We’re getting a new cat. You heard it here first.
In my life, I’ve only had three cats, unless you count the two on the commune where I spent 1974 and half of 1975. My first cat, Toots, came from a friend who found her on the streets of Yellow Springs, Ohio, and brought her to me in college. The second two, sisters Trixie and Midnight, were brought over from a rescue group. This time, I went to the Humane Society. They asked me what I wanted.
Using all available self-control, I did not specify a lightning-bolt marking on the right side. Neither did I specify super-strength, x-ray vision, nor the ability to fly.
Is there a more appealing concept in all of literature than the super-pet? Superman had Krypto, a super-dog, Supergirl had Streaky, a super-cat, and Comet, a super-horse. Batman had Ace, the Bat-hound. Chameleon Boy had Proty, a malleable blob.
I wanted all of them. I also wanted Beppo, the super-monkey, although I was never clear on whose pet he was.
At the time I had a dog, because at the time, I was ten years old and lived with my parents and had a yard. My dog was fairly awesome, but she couldn’t do anything Kryptonian. She couldn’t change her shape. She couldn’t even solve crimes. It seemed to me that having a pet who could take me on adventures, who could perform extraordinary feats for my amusement and, if necessary, for my protection, was the greatest thing that could happen in a person’s life.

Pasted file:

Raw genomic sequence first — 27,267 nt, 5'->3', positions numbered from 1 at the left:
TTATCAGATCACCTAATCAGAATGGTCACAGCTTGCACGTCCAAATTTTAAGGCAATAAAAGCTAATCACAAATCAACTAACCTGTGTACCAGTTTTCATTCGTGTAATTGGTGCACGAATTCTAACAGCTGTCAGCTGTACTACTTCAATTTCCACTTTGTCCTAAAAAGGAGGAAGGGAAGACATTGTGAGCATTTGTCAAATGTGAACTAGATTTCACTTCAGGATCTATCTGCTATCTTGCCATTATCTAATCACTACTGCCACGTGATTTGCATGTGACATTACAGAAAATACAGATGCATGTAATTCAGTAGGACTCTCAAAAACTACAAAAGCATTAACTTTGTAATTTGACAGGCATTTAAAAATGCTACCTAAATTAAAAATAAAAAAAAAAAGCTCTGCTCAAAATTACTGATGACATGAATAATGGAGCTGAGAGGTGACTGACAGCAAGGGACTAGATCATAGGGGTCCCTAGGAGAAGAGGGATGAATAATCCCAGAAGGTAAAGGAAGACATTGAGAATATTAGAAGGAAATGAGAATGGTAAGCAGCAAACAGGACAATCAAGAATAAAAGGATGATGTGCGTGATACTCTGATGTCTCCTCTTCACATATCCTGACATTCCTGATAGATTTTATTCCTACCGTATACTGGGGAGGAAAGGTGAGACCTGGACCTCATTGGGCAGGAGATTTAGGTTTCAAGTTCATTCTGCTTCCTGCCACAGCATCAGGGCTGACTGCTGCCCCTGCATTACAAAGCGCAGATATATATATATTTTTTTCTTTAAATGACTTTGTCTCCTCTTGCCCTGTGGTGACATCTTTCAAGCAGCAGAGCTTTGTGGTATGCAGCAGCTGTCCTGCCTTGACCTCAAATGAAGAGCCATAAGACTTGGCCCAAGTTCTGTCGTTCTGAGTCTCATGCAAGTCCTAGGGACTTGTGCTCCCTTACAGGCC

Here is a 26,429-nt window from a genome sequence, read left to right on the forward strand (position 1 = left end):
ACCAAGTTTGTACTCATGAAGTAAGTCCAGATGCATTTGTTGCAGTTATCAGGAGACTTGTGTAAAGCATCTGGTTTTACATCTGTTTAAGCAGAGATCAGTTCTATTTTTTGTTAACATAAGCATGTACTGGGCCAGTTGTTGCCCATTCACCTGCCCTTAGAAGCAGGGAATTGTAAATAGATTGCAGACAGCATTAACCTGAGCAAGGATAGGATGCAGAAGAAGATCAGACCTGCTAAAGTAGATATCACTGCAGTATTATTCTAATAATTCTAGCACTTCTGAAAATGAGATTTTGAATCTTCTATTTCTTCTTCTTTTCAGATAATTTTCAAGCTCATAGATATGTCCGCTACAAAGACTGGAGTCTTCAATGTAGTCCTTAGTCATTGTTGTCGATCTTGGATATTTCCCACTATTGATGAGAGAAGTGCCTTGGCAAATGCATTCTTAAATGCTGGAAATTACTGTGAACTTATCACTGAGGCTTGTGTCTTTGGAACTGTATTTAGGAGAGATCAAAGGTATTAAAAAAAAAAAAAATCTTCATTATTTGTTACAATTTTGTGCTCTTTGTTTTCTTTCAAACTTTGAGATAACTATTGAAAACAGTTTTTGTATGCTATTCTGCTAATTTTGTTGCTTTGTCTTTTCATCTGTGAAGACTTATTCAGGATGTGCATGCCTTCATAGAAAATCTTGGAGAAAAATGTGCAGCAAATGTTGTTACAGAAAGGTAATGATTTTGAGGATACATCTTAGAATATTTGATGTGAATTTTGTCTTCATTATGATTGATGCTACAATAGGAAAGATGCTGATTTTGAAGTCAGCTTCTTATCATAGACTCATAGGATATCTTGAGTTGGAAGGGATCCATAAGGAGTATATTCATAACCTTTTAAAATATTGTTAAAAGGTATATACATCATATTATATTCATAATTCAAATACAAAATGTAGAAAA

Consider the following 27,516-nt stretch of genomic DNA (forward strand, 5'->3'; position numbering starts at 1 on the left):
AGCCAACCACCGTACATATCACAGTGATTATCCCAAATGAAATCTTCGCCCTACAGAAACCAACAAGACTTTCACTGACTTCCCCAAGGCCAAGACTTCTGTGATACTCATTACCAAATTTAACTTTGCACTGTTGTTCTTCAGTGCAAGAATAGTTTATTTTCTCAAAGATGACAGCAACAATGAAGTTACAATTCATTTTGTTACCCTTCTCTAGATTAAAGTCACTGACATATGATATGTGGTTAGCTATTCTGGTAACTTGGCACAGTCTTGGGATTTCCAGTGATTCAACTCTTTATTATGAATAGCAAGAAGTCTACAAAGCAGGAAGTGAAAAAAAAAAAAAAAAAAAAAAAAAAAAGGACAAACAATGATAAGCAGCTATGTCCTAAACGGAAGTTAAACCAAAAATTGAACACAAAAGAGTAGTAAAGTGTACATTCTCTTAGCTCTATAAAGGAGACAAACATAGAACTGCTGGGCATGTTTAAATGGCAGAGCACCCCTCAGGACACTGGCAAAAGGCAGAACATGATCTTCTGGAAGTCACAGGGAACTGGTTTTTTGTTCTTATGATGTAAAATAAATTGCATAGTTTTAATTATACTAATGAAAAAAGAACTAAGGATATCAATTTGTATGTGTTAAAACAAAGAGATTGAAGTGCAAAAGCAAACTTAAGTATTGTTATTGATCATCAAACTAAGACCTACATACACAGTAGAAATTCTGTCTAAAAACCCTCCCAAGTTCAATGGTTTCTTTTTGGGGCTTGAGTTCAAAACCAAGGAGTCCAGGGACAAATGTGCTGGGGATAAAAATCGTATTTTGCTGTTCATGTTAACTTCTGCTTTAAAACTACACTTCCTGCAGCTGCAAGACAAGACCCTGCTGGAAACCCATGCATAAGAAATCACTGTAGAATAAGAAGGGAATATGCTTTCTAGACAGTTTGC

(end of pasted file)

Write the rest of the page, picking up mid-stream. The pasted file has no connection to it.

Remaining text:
As I said, my dog didn’t do any of those things. She did, however, love me more than anyone else. She even loved me more than my mother, who fed her.
A companion animal – a pet – is wonderful for a child. A pet won’t blab her secrets, no matter how juicy. A pet, unlike parents and teachers and even school friends, never judges her. A pet is always there, to play in the backyard or to sit in her lap watching television. A pet is always warm and soft and there when she needs a hug. For all these reasons, a pet is also wonderful for adults.
Those are pretty awesome super-powers.
Because the Humane Society has a fairly rigorous process to match animals to humans, I don’t yet have my new cat. I don’t think we’ll be naming her Streaky, because, really, I’ve never seen a cat with markings like that. I’m thinking of naming her Selina, after Selina Kyle. And also after a fairly brilliant singer-songwriter.
And I reserve the right to make her a cape.
SATURDAY: Marc Alan Fishman